(5) In any incident in which possession of any contraband article defined in s. 932.701(2)(a) constitutes a felony, the vessel, motor vehicle, aircraft, other personal property, or real property in or on which such contraband article is located at the time of seizure shall be contraband subject to forfeiture. It shall be presumed in the manner provided in s. 90.302(2) that the vessel, motor vehicle, aircraft, other personal property, or real property in which or on which such contraband article is located at the time of seizure is being used or was attempted or intended to be used in a manner to facilitate the transportation, carriage, conveyance, concealment, receipt, possession, purchase, sale, barter, exchange, or giving away of a contraband article defined in s. 932.701(2).
(6) The court shall order the forfeiture of any other property of a claimant, excluding lienholders, up to the value of any property subject to forfeiture under this section if any of the property described in this section:
(a) Cannot be located;
(b) Has been transferred to, sold to, or deposited with, a third party;
(c) Has been placed beyond the jurisdiction of the court;
(d) Has been substantially diminished in value by any act or omission of the person in possession of the property; or
(e) Has been commingled with any property which cannot be divided without difficulty.
(7)(a) Property may not be forfeited under the Florida Contraband Forfeiture Act unless the seizing agency establishes by a preponderance of the evidence that the owner either knew, or should have known after a reasonable inquiry, that the property was being employed or was likely to be employed in criminal activity.
(b) A bona fide lienholder’s interest that has been perfected in the manner prescribed by law prior to the seizure may not be forfeited under the Florida Contraband Forfeiture Act unless the seizing agency establishes by a preponderance of the evidence that the lienholder had actual knowledge, at the time the lien was made, that the property was being employed or was likely to be employed in criminal activity. If a lienholder’s interest is not subject to forfeiture under the requirements of this section, such interest shall be preserved by the court by ordering the lienholder’s interest to be paid as provided in s. 932.7055.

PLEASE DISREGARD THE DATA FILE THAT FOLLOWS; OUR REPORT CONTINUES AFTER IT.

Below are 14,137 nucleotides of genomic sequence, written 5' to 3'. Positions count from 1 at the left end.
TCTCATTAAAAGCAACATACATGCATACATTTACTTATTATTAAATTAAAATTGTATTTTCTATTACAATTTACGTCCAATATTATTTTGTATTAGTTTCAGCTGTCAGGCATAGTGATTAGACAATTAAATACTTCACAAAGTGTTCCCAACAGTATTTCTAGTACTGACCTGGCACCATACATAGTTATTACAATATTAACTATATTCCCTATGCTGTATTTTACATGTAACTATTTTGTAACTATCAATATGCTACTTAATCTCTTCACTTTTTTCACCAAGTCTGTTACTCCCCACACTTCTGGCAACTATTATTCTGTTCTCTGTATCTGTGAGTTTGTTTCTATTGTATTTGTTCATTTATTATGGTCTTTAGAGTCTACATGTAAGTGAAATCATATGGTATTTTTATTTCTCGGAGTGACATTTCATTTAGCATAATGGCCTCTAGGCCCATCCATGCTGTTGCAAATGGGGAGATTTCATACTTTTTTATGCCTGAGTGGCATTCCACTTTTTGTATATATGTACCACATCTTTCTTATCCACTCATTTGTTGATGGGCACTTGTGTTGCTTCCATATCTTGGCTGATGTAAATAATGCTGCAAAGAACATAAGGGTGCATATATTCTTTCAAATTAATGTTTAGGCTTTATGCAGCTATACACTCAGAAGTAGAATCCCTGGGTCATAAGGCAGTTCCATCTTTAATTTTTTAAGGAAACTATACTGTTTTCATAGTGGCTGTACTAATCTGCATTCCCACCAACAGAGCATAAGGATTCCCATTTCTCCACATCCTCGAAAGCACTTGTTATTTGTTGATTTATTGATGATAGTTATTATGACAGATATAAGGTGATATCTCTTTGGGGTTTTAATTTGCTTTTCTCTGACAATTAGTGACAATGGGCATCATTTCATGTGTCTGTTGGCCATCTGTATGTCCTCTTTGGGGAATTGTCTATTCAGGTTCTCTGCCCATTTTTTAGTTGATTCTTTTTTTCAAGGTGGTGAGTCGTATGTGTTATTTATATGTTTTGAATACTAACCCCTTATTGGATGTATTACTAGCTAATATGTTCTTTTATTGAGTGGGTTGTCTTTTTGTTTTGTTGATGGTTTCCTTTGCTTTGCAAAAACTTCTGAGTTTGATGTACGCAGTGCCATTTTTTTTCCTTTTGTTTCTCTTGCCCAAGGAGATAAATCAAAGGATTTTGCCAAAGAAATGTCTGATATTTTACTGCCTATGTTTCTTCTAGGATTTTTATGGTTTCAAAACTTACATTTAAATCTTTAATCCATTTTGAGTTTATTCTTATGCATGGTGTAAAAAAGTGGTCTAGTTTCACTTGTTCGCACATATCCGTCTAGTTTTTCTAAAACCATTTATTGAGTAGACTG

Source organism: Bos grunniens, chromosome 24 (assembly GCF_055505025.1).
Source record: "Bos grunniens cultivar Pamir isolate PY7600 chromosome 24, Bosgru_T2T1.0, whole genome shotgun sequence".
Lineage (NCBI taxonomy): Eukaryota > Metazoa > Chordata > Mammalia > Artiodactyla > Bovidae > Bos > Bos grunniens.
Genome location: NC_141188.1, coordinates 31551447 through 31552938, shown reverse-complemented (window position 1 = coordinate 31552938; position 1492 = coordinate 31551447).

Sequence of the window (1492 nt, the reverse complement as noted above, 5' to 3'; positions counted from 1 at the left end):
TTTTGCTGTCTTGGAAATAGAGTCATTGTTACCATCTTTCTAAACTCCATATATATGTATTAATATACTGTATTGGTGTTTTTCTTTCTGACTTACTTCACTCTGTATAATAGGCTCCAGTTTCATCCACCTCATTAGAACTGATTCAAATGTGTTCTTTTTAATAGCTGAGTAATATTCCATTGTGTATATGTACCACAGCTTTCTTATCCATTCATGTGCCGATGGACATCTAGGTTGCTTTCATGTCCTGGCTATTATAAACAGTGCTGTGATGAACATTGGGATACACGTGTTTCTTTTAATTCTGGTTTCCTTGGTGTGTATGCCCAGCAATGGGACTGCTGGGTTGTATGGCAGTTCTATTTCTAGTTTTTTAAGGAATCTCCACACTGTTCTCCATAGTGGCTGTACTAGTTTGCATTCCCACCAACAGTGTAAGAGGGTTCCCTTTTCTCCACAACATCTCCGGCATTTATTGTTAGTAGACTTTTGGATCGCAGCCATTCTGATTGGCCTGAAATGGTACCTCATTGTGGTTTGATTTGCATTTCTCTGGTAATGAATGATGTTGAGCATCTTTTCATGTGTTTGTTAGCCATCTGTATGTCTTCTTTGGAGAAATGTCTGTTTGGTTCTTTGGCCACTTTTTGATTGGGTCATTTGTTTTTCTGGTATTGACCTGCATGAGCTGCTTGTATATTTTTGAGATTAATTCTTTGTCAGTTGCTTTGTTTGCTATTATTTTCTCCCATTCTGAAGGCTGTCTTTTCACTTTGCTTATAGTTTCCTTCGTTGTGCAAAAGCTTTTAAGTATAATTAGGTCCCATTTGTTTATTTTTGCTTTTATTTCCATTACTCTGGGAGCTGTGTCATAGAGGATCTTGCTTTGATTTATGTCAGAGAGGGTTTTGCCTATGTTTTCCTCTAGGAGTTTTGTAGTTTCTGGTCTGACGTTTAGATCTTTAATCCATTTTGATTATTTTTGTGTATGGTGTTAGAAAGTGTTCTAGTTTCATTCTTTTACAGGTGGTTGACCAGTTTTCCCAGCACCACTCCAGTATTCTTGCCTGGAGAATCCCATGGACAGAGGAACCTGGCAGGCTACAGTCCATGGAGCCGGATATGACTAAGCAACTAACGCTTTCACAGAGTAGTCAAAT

(c) Property titled or registered between husband and wife jointly by the use of the conjunctives “and,” “and/or,” or “or,” in the manner prescribed by law prior to the seizure, may not be forfeited under the Florida Contraband Forfeiture Act unless the seizing agency establishes by a preponderance of the evidence that the coowner either knew or had reason to know, after reasonable inquiry, that such property was employed or was likely to be employed in criminal activity.
(d) A vehicle that is rented or leased from a company engaged in the business of renting or leasing vehicles, which vehicle was rented or leased in the manner prescribed by law prior to the seizure, may not be forfeited under the Florida Contraband Forfeiture Act, and no fine, penalty, or administrative charge, other than reasonable and customary charges for towing and storage, shall be imposed by any governmental agency on the company which rented or leased the vehicle, unless the seizing agency establishes by preponderance of the evidence that the renter or lessor had actual knowledge, at the time the vehicle was rented or leased, that the vehicle was being employed or was likely to be employed in criminal activity. When a vehicle that is rented or leased from a company engaged in the business of renting or leasing vehicles is seized under the Florida Contraband Forfeiture Act, upon learning the address or phone number of the company, the seizing law enforcement agency shall, as soon as practicable, inform the company that the vehicle has been seized and is available for the company to take possession upon payment of the reasonable and customary charges for towing and storage.
(8) Any interest in, title to, or right to property titled or registered jointly by the use of the conjunctives “and,” “and/or,” or “or” held by a coowner, other than property held jointly between husband and wife, may not be forfeited unless the seizing agency establishes by a preponderance of the evidence that the coowner either knew, or had reason to know, after reasonable inquiry, that the property was employed or was likely to be employed in criminal activity. When the interests of each culpable coowner are forfeited, any remaining coowners shall be afforded the opportunity to purchase the forfeited interest in, title to, or right to the property from the seizing law enforcement agency. If any remaining coowner does not purchase such interest, the seizing agency may hold the property in coownership, sell its interest in the property, liquidate its interest in the property, or dispose of its interest in the property in any other reasonable manner.
(9) It is an affirmative defense to a forfeiture proceeding that the nexus between the property sought to be forfeited and the commission of any underlying violation was incidental or entirely accidental. The value of the property sought to be forfeited in proportion to any other factors must not be considered in any determination as to this affirmative defense.
History.s. 3, ch. 74-385; s. 3, ch. 80-68; s. 496, ch. 81-259; s. 1, ch. 85-316; s. 3, ch. 89-148; s. 3, ch. 92-54; s. 3, ch. 95-265; s. 32, ch. 96-247; s. 3, ch. 99-234; ss. 70, 71, ch. 99-248; s. 6, ch. 2004-39; s. 31, ch. 2004-344; s. 2, ch. 2016-179.
Note.Former s. 943.43.